The first step in making the most of a loss is also the most intuitive, because it’s often the first thing that will naturally come to mind anyway. “Wow, that sure was a close game!” and “Wow, we sure got a mudhole stomped in us that would bring a 30% alcohol-by-volume tear to the eye of Stone Cold Steve Austin!” are two very different beasts which have to be approached differently. It’s not always a totally clear immediate distinction, either, because frustrated annoyance can make a close loss feel like getting stomped, while frustrated apathy can make a stomp feel like a close loss. Before asking yourself what went wrong, it’s important to sit back, take a breath and ask yourself: how close, realistically, was that game? This can be done from memory or, if you’re serious about improvement, it’s often worth skimming through the demo/replay, assuming your game of choice has that feature. Identifying how close you came to winning is hugely important in putting everything else about a loss into context.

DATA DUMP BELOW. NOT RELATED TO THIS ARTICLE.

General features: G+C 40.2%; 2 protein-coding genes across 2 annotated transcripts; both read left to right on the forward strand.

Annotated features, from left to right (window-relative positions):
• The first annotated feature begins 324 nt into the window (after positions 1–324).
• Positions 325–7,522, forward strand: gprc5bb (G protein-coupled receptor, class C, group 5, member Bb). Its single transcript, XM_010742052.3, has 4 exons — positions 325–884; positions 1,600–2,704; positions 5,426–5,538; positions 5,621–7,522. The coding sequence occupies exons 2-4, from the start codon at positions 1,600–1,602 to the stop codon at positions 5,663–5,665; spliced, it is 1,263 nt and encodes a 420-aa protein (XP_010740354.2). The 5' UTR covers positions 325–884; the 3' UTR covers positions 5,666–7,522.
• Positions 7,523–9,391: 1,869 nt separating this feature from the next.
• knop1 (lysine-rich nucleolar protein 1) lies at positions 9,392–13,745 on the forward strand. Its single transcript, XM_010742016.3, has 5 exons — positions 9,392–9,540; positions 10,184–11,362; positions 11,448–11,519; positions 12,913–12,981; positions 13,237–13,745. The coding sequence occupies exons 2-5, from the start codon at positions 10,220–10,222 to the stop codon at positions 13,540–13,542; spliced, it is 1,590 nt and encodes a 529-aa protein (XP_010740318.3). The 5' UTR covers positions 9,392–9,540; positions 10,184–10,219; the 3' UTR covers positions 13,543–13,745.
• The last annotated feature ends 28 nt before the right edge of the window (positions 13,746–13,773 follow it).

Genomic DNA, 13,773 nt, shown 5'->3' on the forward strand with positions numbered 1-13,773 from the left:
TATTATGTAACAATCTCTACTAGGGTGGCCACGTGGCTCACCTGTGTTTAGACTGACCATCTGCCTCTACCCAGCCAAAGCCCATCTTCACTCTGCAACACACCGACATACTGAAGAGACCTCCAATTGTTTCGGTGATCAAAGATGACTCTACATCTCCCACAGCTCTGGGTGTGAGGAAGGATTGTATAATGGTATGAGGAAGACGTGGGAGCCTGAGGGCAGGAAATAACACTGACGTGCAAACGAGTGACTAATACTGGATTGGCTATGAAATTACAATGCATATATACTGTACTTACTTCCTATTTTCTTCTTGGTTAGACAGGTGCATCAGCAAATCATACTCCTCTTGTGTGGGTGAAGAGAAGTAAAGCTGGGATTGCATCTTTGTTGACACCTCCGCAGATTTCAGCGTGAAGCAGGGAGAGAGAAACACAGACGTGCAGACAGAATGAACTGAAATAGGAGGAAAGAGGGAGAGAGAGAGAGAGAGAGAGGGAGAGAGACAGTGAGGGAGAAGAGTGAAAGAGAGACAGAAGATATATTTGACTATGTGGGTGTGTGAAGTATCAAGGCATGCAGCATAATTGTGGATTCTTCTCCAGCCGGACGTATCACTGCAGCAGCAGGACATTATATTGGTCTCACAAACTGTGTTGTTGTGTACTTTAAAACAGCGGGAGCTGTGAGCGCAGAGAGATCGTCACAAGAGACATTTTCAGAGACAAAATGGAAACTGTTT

The Three Points of Focus – Us, Them and Me

To make a productive start on analysing your losses, there are three questions you can ask yourself after a match. The way you look at answering them will change from game to game, since different games have different formats. For some games, like MOBAs, these may apply to entire matches. For others, like CS:GO, individual rounds. However, the concepts can be applied to any player-vs-player competitive game, even 1v1 games with a little tweaking.

The first question: What was our win condition and how did we fail to achieve it?